In a brief chat to EnergyNewsPremium last week in response to the latest legal challenge thrown at Dart, chief executive Robbert de Weijer said it was hard to imagine doing any more to prove its pilot production would be safe.

“This project has been under scrutiny for about nine months from the state government, federal government, and also the Independent Scientific Committee,” he said.

“They’ve all approved it, and they’ve had a really good look at it given all the sensitivities there are surrounding CSG, and they’ve all come to the conclusion that it’s environmentally safe.

“We followed the right process. The quality of the studies we have done are extremely good. The REF [Review of Environmental Factors] document is more than 200 pages, so we’ve done a very thorough job when it comes to environmental studies.”

Given the increasing reams of paperwork being done by CSG operators in the state, one has to wonder when environmentalists will start attacking CSG for depopulating the nation’s forests by having the audacity to submit increasingly complex and duplicative environmental submissions.

“Keep in mind that this is a very small project,” de Weijer said. “This is an exploration project. Two wells from a single well pad, and all we’re doing is testing that area for commercial viability. If we were to produce, then we’d have to go through a whole new set of approvals.”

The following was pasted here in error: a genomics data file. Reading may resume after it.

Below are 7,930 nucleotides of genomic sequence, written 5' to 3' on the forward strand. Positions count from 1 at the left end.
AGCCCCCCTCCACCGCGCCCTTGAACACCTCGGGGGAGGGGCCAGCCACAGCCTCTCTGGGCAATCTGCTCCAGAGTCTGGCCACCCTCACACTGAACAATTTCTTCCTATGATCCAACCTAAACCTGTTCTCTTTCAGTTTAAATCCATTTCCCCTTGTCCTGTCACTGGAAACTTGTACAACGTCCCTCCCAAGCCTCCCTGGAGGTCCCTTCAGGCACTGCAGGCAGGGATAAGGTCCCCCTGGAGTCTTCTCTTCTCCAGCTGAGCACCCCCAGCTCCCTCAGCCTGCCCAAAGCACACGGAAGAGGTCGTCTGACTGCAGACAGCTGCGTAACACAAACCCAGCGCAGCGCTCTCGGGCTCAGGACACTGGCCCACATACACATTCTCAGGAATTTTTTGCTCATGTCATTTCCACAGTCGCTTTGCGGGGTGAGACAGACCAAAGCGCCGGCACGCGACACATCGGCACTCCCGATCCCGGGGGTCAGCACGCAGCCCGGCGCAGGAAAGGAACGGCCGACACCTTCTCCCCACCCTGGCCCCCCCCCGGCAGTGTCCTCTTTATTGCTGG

Just yesterday the state government released its long-awaited strategic regional land use plan for key areas of the state.

APPEA, in response, said that the new regime could add up to three months onto the current permitting process.

Despite the reams of paper filed by Dart, an initial injunction was slapped on Dart by New South Wales’ Land and Environment Court. While Dart contended this was actually good news, one has to wonder whether or not the decision was merely a formality or a sign of things to come from the judicial system.

While the outlook for the NSW market remains rosy for producers, just a hint of pessimism on the demand side crept into the debate last week.

Just a fortnight ago it may have been an accepted fact that coal-fired electricity generation in the state would gradually exit left with a golden handshake and be replaced with a slew of shiny, new coal-fired stations.

Martin Ferguson and his negotiation team put somewhat of a damper on that line of thinking.

The federal government backed away from a deal to buy out the dirtiest coal plants, put off by the high esteem operators held their plants in.

Add that to a scrapping of the $15/t floor on carbon permits and a situation exists where there is increasingly little market pressure for coal-fired generators to switch off.

While a carbon price may be an impost, a generous compensation package combined with the fact operators can raid European markets for cheaper permits gives generators the big chair in negotiations with the government.